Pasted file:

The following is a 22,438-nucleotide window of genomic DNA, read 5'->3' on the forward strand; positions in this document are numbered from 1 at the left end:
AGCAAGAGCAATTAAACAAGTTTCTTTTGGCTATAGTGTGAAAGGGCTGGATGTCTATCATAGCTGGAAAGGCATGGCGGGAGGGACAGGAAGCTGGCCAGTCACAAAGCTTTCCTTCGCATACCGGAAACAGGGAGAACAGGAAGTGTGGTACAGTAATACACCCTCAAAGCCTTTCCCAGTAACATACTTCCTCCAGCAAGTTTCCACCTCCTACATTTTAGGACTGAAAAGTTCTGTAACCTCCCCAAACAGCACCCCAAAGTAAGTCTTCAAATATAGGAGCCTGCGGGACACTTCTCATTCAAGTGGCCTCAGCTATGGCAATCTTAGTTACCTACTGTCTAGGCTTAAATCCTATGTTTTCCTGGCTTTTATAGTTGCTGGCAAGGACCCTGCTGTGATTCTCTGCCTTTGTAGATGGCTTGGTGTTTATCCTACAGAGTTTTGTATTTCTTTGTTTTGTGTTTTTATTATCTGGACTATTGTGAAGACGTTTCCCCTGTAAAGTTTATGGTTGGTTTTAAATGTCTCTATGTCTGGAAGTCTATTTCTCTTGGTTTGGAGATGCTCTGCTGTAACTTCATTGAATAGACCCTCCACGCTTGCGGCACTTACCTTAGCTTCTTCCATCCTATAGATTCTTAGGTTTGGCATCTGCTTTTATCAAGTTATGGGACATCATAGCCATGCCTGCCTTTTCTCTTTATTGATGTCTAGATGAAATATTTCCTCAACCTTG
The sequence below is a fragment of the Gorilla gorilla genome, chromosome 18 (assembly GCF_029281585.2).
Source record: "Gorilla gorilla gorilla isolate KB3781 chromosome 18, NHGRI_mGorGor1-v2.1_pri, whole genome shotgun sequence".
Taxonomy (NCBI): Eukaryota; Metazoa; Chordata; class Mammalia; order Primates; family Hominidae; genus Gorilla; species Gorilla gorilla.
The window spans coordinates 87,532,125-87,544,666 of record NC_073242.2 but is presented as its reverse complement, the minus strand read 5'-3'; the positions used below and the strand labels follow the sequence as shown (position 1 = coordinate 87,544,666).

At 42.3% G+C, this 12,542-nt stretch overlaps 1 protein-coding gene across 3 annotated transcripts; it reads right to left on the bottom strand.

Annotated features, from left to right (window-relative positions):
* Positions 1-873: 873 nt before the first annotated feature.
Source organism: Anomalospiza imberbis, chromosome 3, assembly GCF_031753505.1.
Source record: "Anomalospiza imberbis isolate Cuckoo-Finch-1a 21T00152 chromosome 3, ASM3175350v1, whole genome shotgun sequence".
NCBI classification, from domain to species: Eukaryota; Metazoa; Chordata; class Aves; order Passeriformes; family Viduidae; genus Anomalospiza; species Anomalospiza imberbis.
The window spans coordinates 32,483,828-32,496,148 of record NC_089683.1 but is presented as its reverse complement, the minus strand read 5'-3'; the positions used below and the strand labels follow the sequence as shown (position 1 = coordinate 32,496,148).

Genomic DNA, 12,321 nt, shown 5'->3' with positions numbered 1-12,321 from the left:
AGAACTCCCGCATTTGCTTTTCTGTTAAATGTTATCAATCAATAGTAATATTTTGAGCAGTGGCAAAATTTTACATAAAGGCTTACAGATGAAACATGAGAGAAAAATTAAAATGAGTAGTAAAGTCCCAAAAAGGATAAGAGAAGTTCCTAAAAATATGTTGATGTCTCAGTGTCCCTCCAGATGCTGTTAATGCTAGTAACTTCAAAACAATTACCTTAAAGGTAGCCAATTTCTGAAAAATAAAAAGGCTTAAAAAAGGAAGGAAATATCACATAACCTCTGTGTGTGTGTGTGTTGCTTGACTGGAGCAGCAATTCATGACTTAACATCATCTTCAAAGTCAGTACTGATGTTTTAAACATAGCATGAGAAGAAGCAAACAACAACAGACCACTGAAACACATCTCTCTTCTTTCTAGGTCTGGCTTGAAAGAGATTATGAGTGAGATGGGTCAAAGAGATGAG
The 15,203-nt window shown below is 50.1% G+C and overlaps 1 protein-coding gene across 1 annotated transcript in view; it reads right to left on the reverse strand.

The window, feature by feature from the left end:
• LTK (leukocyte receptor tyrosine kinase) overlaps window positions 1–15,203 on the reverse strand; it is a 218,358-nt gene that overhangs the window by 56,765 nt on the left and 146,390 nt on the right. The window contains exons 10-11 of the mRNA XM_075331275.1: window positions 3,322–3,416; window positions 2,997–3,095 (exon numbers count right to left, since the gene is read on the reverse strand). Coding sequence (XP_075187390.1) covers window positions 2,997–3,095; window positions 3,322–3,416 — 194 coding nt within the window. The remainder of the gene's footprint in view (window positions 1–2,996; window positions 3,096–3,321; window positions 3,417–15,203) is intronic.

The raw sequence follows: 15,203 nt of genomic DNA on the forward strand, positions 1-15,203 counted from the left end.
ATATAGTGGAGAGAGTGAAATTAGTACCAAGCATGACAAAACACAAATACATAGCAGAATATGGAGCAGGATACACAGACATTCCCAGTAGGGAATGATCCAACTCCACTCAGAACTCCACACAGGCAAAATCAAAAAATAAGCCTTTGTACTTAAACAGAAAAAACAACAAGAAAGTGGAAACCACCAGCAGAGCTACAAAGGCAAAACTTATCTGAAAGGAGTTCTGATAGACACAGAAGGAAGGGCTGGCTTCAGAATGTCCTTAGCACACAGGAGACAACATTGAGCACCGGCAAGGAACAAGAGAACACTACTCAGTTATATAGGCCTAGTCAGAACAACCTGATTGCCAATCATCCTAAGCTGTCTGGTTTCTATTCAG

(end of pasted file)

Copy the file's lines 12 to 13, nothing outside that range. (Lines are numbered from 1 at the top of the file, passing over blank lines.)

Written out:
NCBI classification, from domain to species: Eukaryota; Metazoa; Chordata; class Aves; order Passeriformes; family Viduidae; genus Anomalospiza; species Anomalospiza imberbis.
The window spans coordinates 32,483,828-32,496,148 of record NC_089683.1 but is presented as its reverse complement, the minus strand read 5'-3'; the positions used below and the strand labels follow the sequence as shown (position 1 = coordinate 32,496,148).